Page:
As you can see, the kiddie tax rate keeps the ceiling on unearned income pretty low. One way to raise the ceiling is to make your student independent for tax purposes. As an independent, their income will be taxed at lower rates—as low as 12% or less on $50,000 of income. All they have to do to achieve independence is pay for more than half of their own support—housing, car, food, etc.
Once your child is no longer a dependent, they are eligible for lower tax rates and tax credits for low-income individuals—most notably the American Opportunity Credit.
3. Business Owners: Hire Your Kids
Our last tax strategy is just for business owners. By hiring your kids and giving them a salary, you can reap multiple benefits:
- The wages reduce your business income and taxes. Your child will have to pay income taxes, but at a much lower tax rate.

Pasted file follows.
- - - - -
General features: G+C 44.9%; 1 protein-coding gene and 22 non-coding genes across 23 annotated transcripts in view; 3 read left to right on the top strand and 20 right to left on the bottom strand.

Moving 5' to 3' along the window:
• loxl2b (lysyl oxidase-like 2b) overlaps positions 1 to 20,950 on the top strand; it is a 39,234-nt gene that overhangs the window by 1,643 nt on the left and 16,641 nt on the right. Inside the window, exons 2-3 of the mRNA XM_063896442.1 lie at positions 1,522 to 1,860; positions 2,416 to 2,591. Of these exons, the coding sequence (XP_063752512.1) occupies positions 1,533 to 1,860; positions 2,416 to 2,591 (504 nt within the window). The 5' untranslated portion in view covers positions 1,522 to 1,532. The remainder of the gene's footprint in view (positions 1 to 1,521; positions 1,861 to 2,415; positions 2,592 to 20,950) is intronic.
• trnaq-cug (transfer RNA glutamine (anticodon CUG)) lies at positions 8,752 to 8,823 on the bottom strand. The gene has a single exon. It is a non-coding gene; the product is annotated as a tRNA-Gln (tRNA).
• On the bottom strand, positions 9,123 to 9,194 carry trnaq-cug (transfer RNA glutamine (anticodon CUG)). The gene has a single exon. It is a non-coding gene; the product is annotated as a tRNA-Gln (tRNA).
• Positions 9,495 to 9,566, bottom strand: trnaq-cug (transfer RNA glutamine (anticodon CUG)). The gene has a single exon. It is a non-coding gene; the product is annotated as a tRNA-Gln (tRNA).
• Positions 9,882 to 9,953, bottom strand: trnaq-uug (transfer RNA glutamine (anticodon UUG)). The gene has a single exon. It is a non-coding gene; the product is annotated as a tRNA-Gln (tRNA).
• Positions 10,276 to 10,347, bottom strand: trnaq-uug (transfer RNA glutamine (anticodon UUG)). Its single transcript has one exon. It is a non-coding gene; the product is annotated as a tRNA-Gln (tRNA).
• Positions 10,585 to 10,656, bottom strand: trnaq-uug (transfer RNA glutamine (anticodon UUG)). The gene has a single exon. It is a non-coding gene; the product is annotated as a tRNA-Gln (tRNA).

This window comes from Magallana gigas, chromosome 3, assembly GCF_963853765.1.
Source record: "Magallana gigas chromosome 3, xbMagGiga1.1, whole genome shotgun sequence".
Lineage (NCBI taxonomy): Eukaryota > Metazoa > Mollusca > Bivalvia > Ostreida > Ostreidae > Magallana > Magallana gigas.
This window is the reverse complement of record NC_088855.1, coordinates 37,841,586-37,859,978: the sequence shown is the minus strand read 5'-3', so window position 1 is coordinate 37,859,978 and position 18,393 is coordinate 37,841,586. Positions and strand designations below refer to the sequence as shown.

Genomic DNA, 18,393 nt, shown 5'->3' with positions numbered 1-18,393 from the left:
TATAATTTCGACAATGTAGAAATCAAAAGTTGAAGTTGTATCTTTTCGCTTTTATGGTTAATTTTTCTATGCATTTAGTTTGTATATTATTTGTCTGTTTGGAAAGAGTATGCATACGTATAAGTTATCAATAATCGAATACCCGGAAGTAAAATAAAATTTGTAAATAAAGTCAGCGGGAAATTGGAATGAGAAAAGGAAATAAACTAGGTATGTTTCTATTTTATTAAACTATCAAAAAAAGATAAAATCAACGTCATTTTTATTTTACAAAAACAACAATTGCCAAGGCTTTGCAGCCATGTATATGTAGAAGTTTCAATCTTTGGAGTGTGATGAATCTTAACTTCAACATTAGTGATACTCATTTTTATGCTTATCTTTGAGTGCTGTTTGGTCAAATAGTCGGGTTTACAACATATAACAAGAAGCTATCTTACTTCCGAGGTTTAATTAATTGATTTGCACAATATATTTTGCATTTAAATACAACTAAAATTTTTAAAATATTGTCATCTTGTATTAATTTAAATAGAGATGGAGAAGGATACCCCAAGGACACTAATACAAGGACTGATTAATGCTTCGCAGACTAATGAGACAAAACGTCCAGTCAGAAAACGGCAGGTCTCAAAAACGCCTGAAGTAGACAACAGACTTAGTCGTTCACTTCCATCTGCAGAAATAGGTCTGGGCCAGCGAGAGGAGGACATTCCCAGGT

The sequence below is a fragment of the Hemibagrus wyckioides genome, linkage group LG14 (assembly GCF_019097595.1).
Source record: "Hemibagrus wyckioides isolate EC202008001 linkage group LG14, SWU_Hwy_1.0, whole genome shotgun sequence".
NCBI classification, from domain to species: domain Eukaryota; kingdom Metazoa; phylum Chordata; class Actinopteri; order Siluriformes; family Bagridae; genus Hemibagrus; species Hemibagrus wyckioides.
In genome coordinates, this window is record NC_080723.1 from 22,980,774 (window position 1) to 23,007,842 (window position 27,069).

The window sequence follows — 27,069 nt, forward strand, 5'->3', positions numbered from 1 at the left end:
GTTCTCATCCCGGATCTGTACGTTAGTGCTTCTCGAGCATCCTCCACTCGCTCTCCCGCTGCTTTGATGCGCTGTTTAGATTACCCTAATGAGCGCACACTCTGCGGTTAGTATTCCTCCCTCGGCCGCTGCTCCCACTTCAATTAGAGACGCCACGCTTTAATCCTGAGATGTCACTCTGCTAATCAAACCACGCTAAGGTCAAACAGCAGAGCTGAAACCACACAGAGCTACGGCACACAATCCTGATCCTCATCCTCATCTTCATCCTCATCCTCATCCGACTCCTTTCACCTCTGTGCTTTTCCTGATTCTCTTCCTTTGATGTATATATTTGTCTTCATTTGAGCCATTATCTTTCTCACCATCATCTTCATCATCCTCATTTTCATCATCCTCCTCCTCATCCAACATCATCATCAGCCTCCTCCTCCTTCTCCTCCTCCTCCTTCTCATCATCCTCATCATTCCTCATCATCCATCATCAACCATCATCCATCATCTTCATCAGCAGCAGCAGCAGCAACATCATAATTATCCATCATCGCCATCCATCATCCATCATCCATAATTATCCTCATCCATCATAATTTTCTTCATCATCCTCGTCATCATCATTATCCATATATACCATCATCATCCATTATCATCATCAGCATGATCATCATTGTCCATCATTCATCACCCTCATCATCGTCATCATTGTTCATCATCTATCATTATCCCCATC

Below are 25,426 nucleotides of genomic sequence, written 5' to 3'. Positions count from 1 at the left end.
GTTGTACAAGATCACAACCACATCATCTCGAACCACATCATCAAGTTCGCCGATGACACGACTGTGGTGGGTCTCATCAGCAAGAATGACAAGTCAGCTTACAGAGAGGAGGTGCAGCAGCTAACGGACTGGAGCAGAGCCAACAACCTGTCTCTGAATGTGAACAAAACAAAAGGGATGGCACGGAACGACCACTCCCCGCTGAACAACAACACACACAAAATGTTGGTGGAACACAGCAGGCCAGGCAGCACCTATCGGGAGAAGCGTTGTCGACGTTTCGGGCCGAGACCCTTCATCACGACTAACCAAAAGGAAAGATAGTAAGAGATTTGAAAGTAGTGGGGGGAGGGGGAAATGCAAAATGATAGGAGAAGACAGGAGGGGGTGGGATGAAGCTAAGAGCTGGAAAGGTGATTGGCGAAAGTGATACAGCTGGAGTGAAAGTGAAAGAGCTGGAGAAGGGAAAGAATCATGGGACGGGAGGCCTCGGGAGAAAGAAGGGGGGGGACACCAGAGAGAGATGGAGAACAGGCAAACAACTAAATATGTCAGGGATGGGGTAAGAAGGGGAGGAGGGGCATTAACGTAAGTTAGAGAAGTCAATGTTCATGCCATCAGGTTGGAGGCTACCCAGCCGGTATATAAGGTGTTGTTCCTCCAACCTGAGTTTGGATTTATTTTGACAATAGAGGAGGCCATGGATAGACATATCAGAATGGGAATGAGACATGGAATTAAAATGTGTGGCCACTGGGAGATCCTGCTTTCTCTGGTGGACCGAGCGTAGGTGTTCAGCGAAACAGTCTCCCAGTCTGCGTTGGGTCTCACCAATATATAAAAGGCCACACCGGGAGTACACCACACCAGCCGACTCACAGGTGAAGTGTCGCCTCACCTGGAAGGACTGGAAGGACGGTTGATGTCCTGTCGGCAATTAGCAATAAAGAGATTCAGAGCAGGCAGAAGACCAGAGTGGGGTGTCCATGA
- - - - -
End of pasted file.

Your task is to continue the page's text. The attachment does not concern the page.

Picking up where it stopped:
- Your child can start contributing to retirement accounts.
- Your business can offer tuition reimbursement programs, turning school costs into a deductible business expense.
- If your child is no longer a dependent, they are eligible for education credits.
For this strategy to work, you’ll have to give your child a W2 and a real job with a reasonable salary. Have them fill out a time card that you keep on record.
College is expensive—there’s no escaping that fact. But by following these three steps, you can help lower the cost to your family—and to your retirement plan.
Do Your Research
Find schools that either fit in your price range, fully meet your need through gifts, or offer high amounts of merit-based aid.
Know Your Cost
Find your EFC and estimate how much the net cost will actually be, then choose a school that won’t force you to borrow excessively.
Save on Taxes
High EFC families can take advantage of tax strategies to generate extra cash to pay for school.
Want to talk about how you can make college more affordable? Send us an email anytime, or use the contact form on our website, and we’ll set up a time to talk.